Credit: C.R. O'Dell (Rice University), and NASA

  • Original press release

    Planetary Systems in the Making

    [OriProp4] These are HST images of four newly discovered protoplanetary disks around young stars in the Orion nebula, located 1,500 light-years away. Gas and dust disks, long suspected by astronomers to be an early stage of planetary formation, can be directly seen in visible light by Hubble.

    Disks around young stars (also known as circumstellar or protoplanetary disks) are thought to be made up of 99% gas and 1% dust. Even that small amount of dust is enough to make the disks opaque and dark at visible wavelengths. The dark disks are seen in these images because they are silhouetted against the bright backdrop of the hot gas of the Orion nebula.

    The red glow in the center of each disk is a young, newly formed star, roughly one million years old (compared to the 4.5 billion year age of the Sun). The stars range in mass from 30% to 150% of the mass of our own Sun. As they evolve, the disks may go on to form planetary systems like our own. While only a handful of these dark silhouette disks have been discovered so far, they seem to belong to a much larger family of similar objects, and current indications are that protoplanetary disks are common in the Orion nebula.

    Mark McCaughrean of the Max-Planck-Institute for Astronomy, Heidelberg, Germany, and his collaborator C. Robert O'Dell from Rice University, Houston, Texas, spotted the new disks in large-scale survey images of the Orion nebula that O'Dell had taken with Hubble between January 1994 and March 1995. A detailed study of the disk images has been submitted for publication to the Astronomical Journal.

    Each image is 167 billion miles, or 257 billion kilometers across (30 times the diameter of our own solar system). The disks range in size from two to eight times the diameter of our solar system. The researchers explain the different circular or elliptical shapes as being due to the fact that each disk is tilted toward Earth by different degrees.

    Each picture is a composite of three images taken with Hubble's Wide Field and Planetary Camera 2, through narrow-band filters which admit the light of emission lines of ionized oxygen (represented here by blue), hydrogen (green), and nitrogen (red). The hot gas of the background Orion nebula emits strongly at each of these wavelengths, providing a strong backdrop for the disks to be silhouetted against. In each case, the central star is also clearly visible.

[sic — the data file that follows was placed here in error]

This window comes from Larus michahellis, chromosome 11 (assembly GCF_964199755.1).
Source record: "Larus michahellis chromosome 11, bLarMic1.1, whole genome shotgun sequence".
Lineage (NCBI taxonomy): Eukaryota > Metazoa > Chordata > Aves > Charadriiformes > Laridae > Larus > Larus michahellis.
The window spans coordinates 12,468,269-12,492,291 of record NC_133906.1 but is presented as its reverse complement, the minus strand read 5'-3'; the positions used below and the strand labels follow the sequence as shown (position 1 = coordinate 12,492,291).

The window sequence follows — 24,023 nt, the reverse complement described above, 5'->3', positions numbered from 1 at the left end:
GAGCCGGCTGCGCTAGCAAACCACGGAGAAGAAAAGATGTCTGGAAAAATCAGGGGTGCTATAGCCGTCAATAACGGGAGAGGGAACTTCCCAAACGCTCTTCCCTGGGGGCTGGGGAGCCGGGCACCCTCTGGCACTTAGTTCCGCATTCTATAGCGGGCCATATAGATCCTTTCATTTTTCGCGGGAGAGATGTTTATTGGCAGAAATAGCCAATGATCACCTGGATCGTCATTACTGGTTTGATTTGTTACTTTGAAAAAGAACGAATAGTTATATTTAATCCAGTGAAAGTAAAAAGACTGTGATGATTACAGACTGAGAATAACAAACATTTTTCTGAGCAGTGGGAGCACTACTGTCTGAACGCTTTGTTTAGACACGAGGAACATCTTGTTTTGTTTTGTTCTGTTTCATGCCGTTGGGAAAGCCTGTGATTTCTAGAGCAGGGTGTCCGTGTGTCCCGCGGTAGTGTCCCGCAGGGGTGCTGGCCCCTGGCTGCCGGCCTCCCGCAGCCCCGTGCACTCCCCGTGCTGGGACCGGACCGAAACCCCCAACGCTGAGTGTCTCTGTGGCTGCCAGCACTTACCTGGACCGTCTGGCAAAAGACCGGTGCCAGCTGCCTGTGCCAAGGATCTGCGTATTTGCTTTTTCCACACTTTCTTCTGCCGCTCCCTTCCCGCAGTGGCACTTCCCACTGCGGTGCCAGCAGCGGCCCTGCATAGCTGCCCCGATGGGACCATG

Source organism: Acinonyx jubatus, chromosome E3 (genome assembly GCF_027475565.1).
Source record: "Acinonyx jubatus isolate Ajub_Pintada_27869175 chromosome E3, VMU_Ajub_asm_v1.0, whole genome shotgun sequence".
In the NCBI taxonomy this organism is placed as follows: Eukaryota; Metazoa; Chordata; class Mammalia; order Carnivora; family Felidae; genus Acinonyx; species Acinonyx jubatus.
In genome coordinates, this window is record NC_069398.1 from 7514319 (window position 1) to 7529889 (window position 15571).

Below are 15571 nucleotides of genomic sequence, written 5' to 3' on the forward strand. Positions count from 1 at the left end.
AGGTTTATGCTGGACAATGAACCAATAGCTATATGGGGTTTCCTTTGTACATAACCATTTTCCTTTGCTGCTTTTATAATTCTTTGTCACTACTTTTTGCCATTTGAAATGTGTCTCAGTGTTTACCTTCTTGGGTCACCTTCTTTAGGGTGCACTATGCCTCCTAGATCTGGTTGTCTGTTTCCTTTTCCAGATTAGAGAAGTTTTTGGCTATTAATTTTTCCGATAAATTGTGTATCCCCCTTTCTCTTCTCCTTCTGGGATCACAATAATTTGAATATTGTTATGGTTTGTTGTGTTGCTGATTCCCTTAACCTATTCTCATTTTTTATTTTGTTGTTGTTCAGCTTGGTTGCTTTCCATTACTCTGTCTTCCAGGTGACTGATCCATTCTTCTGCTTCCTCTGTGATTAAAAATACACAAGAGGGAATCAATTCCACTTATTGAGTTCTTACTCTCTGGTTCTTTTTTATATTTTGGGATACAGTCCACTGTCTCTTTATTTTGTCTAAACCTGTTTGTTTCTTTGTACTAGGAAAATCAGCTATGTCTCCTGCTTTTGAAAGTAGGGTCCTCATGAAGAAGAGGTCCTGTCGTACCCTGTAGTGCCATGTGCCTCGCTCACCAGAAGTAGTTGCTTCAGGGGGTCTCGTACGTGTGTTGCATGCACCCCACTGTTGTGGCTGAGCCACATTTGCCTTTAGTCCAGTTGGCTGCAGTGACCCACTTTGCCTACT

Credit: Mark McCaughrean (Max-Planck-Institute for Astronomy), C. Robert O'Dell (Rice University), and NASA

  • Original Press Release

    Edge-on protoplanetary disk in the Orion nebula

    [OriEODsk] Resembling an interstellar Frisbee, this is a disk of dust seen edge-on around a newborn star in the Orion nebula, located 1,500 light-years away. Because the disk is edge-on, the star is largely hidden inside, in this striking Hubble Space Telescope picture. The disk may be an embryonic planetary system in the making. Our solar system probably formed out of just such a disk 4.5 billion years ago. At 17 times the diameter of our own solar system, this disk is the largest of several recently discovered in the Orion nebula.

    The left image is a three-color composite, taken in blue, green, and red emission lines from glowing gas in the nebula. The right image was taken through a different filter, which blocks any bright spectral emission lines from the nebula, and hence the disk itself is less distinctly silhouetted against the background. However, clearly visible in this image are nebulosities above and below the plane of the disk; these betray the presence of the otherwise invisible central star, which cannot be seen directly due to dust in the edge-on disk.

    The images were taken between January 1994 and March 1995, and a study of their characteristics has been submitted for publication to the Astronomical Journal.

    Credit: Mark McCaughrean (Max-Planck-Institute for Astronomy), C. Robert O'Dell (Rice University), and NASA

  • Original Press Release

    Hartmut Frommert
    Christine Kronberg

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    Last Modification: May 24, 1998